New York Bar bans lawyers from working in firms owned by non-lawyers

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  • So what does this mean for DLA? Will the firm's separate LLPs provide a get-out clause?

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  • Excellent. The whole sell out idea is no good for the profession

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  • A desperate attempt to keep fees artifically high and maintain super-normal profits.
    It wont work, the tide has turned.

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  • In my view, It is the right decision in the best interests of the public - lawyers are required by international and national law to be independent, amongst other obligations. This is why it will be interesting to see how the new ABS's in England will be able to illustrate their compliance with this requirement. Lack of independence can lead to lack of trust by the client and ultimately by the public.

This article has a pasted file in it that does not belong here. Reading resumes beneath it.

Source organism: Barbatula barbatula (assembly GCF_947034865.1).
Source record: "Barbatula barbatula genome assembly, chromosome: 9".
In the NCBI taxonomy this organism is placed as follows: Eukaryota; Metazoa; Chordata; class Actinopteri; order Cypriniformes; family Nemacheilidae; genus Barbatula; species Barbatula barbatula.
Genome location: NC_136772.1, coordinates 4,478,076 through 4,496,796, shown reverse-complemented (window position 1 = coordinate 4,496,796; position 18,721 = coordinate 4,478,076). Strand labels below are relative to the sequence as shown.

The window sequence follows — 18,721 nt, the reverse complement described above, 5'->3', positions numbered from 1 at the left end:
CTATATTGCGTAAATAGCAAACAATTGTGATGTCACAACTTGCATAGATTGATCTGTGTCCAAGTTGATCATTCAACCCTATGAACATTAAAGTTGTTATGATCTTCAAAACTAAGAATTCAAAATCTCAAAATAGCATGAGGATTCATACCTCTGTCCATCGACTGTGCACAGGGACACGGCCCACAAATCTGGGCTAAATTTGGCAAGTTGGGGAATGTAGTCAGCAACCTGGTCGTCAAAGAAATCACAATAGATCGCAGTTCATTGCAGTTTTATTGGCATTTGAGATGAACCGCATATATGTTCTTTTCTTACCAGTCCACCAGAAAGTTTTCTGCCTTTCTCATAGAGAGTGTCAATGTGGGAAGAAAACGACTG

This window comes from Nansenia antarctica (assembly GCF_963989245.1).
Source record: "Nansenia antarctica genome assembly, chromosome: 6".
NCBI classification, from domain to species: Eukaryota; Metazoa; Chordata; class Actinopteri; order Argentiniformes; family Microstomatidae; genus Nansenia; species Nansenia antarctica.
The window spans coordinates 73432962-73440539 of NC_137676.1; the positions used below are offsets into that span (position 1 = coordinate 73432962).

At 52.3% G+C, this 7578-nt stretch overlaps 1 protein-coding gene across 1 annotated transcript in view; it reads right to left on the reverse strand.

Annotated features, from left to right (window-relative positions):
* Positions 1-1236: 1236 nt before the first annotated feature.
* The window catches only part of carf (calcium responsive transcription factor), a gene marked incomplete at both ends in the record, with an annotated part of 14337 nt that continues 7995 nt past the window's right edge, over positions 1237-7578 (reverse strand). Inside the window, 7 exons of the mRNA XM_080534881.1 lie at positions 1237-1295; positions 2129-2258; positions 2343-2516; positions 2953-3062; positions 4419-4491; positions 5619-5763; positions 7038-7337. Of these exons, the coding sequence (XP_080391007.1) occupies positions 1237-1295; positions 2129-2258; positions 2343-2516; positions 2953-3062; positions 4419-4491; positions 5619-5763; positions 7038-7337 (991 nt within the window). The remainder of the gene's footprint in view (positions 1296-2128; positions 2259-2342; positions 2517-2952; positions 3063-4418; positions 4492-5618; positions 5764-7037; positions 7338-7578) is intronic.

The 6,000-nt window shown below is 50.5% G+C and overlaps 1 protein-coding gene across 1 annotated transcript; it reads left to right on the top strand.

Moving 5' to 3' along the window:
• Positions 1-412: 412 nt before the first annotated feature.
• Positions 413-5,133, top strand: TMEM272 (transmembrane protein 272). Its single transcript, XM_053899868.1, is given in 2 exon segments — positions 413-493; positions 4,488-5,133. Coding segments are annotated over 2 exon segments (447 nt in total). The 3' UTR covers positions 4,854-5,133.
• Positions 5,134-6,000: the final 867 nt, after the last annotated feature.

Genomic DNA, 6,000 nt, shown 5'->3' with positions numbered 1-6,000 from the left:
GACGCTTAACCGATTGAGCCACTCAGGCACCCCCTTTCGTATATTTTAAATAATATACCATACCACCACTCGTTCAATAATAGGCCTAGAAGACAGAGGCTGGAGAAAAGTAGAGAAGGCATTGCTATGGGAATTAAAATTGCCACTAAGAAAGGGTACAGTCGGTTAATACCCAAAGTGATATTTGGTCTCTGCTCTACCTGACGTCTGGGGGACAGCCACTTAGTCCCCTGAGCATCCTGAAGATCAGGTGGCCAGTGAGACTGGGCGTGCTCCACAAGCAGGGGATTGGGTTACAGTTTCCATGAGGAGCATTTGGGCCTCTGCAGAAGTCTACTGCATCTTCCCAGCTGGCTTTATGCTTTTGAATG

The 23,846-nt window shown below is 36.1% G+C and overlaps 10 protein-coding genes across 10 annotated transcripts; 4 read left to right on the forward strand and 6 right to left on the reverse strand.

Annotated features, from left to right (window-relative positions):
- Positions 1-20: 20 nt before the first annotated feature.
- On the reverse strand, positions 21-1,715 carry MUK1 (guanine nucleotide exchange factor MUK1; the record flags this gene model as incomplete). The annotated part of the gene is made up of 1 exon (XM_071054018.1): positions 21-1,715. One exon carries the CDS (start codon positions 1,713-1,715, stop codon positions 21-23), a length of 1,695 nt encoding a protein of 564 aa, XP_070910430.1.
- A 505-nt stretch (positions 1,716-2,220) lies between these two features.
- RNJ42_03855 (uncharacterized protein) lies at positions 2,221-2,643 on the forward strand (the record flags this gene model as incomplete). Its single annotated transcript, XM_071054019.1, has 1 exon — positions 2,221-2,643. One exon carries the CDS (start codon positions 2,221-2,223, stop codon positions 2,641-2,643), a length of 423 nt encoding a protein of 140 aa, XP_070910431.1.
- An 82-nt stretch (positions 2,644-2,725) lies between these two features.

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  • But note this comment, from the New York Law Journal:
    The state bar, however, said that a New York-licensed lawyer who principally practices in another jurisdiction, such as the District of Columbia, where non-lawyers can share ownership of law firms —would not face a similar ban.

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  • I wonder how the US (an other) anti-competition frameworks will deal with this blatant closed shop. What happened to the free movement of goods and services in the land of the free?

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